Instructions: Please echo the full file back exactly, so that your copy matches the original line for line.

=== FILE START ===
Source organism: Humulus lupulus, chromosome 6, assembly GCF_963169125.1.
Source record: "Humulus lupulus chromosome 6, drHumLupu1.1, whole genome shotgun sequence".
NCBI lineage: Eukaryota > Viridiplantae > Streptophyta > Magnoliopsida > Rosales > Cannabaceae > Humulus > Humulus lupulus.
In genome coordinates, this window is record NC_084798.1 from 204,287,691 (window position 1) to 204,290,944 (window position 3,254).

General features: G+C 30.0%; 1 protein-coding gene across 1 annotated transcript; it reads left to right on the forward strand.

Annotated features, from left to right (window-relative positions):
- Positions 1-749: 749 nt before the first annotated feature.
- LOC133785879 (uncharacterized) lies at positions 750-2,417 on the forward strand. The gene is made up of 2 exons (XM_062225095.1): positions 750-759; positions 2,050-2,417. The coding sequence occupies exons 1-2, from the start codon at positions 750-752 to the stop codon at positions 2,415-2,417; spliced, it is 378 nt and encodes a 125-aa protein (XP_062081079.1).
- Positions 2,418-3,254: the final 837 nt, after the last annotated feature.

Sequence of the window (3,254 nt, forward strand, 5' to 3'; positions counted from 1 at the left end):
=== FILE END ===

Source organism: Humulus lupulus, chromosome 6, assembly GCF_963169125.1.
Source record: "Humulus lupulus chromosome 6, drHumLupu1.1, whole genome shotgun sequence".
NCBI lineage: Eukaryota > Viridiplantae > Streptophyta > Magnoliopsida > Rosales > Cannabaceae > Humulus > Humulus lupulus.
In genome coordinates, this window is record NC_084798.1 from 204,287,691 (window position 1) to 204,290,944 (window position 3,254).

General features: G+C 30.0%; 1 protein-coding gene across 1 annotated transcript; it reads left to right on the forward strand.

Annotated features, from left to right (window-relative positions):
- Positions 1-749: 749 nt before the first annotated feature.
- LOC133785879 (uncharacterized) lies at positions 750-2,417 on the forward strand. The gene is made up of 2 exons (XM_062225095.1): positions 750-759; positions 2,050-2,417. The coding sequence occupies exons 1-2, from the start codon at positions 750-752 to the stop codon at positions 2,415-2,417; spliced, it is 378 nt and encodes a 125-aa protein (XP_062081079.1).
- Positions 2,418-3,254: the final 837 nt, after the last annotated feature.

Sequence of the window (3,254 nt, forward strand, 5' to 3'; positions counted from 1 at the left end):